4. The Informed Blogger
I personally reached out to a website about being included in their vendor directory:
“I’m not going to lie—I did a little stalking of Vertical Measures and you—Brynna!”
Bloggers and webmasters are just as likely to do some creeping on us, just as we have to them in order to find them. Hopefully we had a great blog post up that day!
How to Respond: Be flattered! This webmaster obviously takes pride in his or her blog and judges those who approach it for business purposes for the betterment of said blog. This blog is probably well maintained and does not link out to just anybody. If anything, this should make relationship forming easier since they are already familiar with whom you are. An appropriate response is to thank them for taking the time to check you out and see if they had any questions about what they found. Make sure to return the favor and mention something interesting you found out about the website or them personally (maybe that article they posted to twitter or the off the wall traffic they got last month). It shows that you also value them and what they have to offer while steering the relationship back to professionalism.
5. Dazed and Confused
One of my personal favorites, the reply that was accidentally forwarded to my team member by the contact:
“bah, this guy works for an online marketing company and he specializes in link building and SEO. You will see that a lot of people try to get ‘guest blog posts’ or want us to publish their material on our blog so they can rank higher in the search engines.”
We’ve all hit “reply all” on accident before, it happens. It was nice of them to still publish the post though, even though they were savvy enough to know what we wanted!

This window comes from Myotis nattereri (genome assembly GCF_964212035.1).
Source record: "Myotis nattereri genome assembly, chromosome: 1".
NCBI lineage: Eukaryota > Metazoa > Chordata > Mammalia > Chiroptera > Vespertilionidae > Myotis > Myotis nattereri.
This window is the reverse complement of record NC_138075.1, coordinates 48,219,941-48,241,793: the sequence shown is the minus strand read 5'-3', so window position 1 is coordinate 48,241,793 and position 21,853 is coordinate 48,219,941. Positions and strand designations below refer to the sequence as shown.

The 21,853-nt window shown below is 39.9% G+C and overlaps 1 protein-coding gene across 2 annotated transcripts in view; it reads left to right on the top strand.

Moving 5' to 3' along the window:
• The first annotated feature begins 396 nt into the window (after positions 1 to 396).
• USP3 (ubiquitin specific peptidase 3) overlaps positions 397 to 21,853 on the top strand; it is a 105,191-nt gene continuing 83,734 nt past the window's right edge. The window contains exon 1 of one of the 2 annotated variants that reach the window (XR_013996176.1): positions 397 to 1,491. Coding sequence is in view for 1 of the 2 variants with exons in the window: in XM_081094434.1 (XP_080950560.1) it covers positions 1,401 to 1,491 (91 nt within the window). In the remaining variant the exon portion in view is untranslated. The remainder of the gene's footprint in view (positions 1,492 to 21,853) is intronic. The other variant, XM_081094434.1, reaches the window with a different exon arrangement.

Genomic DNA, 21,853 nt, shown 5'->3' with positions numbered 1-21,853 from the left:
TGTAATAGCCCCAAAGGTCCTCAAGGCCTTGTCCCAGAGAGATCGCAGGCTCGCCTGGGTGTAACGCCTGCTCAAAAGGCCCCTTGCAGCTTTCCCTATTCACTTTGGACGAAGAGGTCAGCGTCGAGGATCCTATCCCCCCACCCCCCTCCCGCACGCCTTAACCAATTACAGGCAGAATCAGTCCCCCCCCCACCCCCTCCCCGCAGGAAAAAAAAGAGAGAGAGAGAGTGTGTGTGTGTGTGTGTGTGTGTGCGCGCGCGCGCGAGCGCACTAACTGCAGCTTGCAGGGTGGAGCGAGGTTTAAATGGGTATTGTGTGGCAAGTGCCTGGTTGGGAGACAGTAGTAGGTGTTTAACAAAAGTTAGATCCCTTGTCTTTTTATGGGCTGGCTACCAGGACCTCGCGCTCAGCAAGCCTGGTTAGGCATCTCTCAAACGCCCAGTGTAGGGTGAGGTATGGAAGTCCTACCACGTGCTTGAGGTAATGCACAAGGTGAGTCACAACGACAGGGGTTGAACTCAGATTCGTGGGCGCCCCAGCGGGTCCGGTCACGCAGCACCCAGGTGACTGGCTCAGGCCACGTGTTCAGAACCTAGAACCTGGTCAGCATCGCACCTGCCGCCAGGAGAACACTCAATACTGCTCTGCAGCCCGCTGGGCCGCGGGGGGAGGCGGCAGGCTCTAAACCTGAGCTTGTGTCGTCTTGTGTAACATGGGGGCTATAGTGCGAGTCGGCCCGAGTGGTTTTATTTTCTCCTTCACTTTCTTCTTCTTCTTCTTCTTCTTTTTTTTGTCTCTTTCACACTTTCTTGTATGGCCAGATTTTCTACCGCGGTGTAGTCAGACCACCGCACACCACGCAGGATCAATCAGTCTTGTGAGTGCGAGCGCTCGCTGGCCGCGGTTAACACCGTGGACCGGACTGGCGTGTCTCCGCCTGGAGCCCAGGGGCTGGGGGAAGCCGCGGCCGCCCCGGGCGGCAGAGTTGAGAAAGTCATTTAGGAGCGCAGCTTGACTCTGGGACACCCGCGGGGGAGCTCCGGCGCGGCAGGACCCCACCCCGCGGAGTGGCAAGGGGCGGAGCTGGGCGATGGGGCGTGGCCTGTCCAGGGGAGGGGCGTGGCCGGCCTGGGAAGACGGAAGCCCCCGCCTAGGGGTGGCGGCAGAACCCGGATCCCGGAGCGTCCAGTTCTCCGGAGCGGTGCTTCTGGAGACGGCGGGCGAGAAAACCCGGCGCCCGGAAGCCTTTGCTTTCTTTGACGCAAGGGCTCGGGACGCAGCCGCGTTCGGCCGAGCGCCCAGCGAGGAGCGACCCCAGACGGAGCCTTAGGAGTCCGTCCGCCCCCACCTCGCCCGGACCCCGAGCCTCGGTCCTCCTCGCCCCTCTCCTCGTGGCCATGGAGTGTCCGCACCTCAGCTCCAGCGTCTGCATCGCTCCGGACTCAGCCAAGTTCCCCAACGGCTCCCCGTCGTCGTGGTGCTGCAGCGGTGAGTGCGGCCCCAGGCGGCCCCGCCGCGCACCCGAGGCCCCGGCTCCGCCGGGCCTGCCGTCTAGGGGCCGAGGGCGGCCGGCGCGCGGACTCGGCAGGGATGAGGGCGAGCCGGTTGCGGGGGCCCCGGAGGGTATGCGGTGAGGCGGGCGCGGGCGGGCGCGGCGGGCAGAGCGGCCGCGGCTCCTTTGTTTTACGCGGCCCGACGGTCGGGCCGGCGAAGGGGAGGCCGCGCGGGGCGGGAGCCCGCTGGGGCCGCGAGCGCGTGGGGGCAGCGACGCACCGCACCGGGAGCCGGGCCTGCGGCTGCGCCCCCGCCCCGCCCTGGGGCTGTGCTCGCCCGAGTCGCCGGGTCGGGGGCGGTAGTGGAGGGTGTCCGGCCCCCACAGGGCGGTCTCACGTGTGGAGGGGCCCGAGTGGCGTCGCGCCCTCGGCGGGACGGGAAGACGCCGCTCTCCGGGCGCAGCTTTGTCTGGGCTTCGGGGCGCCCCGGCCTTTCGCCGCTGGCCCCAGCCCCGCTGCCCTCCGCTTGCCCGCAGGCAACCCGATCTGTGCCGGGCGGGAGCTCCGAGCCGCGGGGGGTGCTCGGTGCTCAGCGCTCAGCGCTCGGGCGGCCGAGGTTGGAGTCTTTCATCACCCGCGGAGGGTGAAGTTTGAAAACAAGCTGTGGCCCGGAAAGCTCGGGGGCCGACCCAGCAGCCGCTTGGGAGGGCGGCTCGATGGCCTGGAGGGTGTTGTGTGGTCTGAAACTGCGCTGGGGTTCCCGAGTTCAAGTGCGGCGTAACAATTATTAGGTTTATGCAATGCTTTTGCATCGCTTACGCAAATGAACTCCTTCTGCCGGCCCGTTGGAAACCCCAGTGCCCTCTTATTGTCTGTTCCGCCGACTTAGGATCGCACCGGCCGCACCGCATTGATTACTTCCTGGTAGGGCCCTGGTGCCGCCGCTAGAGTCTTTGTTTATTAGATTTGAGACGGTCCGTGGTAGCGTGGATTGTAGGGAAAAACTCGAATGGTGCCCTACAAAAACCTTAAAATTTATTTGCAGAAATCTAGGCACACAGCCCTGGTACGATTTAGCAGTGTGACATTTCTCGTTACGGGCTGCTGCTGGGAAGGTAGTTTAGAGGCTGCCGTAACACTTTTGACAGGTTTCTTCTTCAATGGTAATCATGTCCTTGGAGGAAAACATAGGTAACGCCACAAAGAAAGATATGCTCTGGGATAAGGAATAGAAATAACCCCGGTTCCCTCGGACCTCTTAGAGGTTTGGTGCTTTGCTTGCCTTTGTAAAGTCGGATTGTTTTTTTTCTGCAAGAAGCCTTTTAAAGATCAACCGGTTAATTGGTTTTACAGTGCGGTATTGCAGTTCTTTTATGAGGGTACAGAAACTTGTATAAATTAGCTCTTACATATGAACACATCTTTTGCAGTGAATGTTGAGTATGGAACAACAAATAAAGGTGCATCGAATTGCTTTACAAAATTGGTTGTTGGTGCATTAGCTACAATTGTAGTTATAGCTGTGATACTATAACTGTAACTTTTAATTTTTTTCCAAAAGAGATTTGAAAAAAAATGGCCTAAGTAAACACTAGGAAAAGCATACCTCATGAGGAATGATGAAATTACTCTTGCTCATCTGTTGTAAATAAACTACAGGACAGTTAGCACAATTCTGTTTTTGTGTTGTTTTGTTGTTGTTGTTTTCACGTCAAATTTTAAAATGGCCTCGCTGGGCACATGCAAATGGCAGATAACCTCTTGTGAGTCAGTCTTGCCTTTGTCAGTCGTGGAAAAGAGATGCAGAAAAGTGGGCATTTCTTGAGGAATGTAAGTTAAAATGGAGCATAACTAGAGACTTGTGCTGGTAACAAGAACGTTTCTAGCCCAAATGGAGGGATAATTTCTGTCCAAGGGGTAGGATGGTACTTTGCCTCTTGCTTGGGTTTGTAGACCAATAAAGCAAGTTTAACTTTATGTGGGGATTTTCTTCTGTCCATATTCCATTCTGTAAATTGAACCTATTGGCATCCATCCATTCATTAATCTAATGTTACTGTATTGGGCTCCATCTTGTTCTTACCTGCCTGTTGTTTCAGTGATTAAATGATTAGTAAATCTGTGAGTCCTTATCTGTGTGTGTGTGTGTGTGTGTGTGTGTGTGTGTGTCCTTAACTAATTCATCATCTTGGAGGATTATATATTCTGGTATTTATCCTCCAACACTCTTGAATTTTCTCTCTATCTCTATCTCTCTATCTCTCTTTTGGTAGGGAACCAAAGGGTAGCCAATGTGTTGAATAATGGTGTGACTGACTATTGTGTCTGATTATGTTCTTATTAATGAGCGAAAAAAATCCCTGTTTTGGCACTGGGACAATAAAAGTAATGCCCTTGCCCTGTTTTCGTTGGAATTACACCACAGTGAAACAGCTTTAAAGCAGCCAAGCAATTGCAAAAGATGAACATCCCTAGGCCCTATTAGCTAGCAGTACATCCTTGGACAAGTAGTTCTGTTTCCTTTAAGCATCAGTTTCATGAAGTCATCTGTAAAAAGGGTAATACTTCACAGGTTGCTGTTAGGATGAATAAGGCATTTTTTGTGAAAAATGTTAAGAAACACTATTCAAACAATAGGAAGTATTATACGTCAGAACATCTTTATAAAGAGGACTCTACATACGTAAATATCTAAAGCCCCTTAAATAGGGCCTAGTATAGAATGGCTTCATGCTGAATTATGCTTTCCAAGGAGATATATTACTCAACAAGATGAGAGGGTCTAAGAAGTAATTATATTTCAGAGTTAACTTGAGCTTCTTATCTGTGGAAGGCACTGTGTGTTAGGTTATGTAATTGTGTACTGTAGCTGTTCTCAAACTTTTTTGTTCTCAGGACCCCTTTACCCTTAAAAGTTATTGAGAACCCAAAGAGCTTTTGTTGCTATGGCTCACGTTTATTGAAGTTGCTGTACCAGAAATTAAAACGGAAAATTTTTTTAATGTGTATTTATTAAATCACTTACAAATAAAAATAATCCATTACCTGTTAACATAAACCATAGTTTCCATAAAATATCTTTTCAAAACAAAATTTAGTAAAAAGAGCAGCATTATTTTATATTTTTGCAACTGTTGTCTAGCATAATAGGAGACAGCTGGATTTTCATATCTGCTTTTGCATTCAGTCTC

How to Respond: The approach we took to this particular email was a little bit different, as we didn’t want to embarrass the contact. We simply waited to see if he would email us back on his own accord, and he did the next day saying he’d be happy to place a post. We didn’t point out his error and he may not have even noticed it happened, and that’s okay because in the end he still worked with us and was polite in his communications. Had he not emailed us back on his own, we might have done a standard “reminder” email, simply stating that we’d still love to work with the person and if they had any questions on what we communicated earlier to please let us know. If they don’t respond to that, let it go, they don’t want to play anymore.
6. Eager to Please
Sometimes webmasters who work in the industry can get a little over eager when pitching to you:
“OK! I’m ready to work with you according to your own wish. I’m also ready to reduce the prices, this time you’ll set the price for every post according to your budget and I will happily accept your decision. You’ll be like my boss, is that fine now?”
After this email, we decided this blog wasn’t quite right for the client after all. If it seems too good to be true, it probably is!
How to Respond: It’s hard to say no to someone when they offer to be your best friend, but the chance of them only being your best friend is very slim. We don’t want to risk our clients being put on blogs where just any link is accepted, so we sent off a simple thank you to this person and told them that we had found an alternate placement and we would keep them in mind for the future if we had anything that might fit on that particular blog. In reality we probably won’t contact them again, but we try to strike a line between being polite and breaking this blogger’s heart in addition to not hurting our clients. Sometimes you just have to walk away!
Now that you’ve heard some of the things webmasters say in their reply to us, what are some of the most interesting, illuminating, or just plain odd responses you’ve ever received back? How did you handle it?
About Brynna Baldauf
Brynna is a Search Engine Optimization Specialist at Vertical Measures where she helps clients improve their organic search engine rankings.+Brynna Baldauf